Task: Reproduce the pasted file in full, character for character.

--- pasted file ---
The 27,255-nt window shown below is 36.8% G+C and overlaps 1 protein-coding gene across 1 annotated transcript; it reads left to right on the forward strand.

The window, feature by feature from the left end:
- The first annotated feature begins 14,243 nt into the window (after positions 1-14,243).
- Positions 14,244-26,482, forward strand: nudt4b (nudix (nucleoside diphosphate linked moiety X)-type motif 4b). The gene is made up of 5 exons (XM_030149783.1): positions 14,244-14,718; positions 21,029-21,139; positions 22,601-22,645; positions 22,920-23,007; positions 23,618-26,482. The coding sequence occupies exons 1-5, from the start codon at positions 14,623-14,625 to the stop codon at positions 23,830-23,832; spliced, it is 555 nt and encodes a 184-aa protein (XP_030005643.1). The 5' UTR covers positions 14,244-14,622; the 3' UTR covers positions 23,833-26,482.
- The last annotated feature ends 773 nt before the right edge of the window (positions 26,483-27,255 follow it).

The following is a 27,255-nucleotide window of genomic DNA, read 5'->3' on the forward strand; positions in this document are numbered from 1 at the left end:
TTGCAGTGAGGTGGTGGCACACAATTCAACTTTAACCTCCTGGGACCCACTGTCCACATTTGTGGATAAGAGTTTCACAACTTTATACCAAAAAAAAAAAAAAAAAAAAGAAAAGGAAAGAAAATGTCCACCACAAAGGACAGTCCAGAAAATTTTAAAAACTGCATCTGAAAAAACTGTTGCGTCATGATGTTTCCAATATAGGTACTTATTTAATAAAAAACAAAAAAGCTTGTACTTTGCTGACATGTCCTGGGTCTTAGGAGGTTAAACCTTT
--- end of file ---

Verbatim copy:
The 27,255-nt window shown below is 36.8% G+C and overlaps 1 protein-coding gene across 1 annotated transcript; it reads left to right on the forward strand.

The window, feature by feature from the left end:
- The first annotated feature begins 14,243 nt into the window (after positions 1-14,243).
- Positions 14,244-26,482, forward strand: nudt4b (nudix (nucleoside diphosphate linked moiety X)-type motif 4b). The gene is made up of 5 exons (XM_030149783.1): positions 14,244-14,718; positions 21,029-21,139; positions 22,601-22,645; positions 22,920-23,007; positions 23,618-26,482. The coding sequence occupies exons 1-5, from the start codon at positions 14,623-14,625 to the stop codon at positions 23,830-23,832; spliced, it is 555 nt and encodes a 184-aa protein (XP_030005643.1). The 5' UTR covers positions 14,244-14,622; the 3' UTR covers positions 23,833-26,482.
- The last annotated feature ends 773 nt before the right edge of the window (positions 26,483-27,255 follow it).

The following is a 27,255-nucleotide window of genomic DNA, read 5'->3' on the forward strand; positions in this document are numbered from 1 at the left end:
TTGCAGTGAGGTGGTGGCACACAATTCAACTTTAACCTCCTGGGACCCACTGTCCACATTTGTGGATAAGAGTTTCACAACTTTATACCAAAAAAAAAAAAAAAAAAAAGAAAAGGAAAGAAAATGTCCACCACAAAGGACAGTCCAGAAAATTTTAAAAACTGCATCTGAAAAAACTGTTGCGTCATGATGTTTCCAATATAGGTACTTATTTAATAAAAAACAAAAAAGCTTGTACTTTGCTGACATGTCCTGGGTCTTAGGAGGTTAAACCTTT